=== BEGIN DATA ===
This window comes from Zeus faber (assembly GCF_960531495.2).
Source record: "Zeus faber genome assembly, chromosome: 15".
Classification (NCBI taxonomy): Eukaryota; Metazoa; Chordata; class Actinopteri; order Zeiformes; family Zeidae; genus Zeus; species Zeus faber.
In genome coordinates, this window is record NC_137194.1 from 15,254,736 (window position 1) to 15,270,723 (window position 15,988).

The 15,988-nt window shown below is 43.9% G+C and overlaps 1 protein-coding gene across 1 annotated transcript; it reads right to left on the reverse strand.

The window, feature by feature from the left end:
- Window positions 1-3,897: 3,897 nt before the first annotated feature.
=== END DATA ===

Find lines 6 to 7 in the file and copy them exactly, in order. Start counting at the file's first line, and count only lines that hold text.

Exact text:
The window, feature by feature from the left end:
- Window positions 1-3,897: 3,897 nt before the first annotated feature.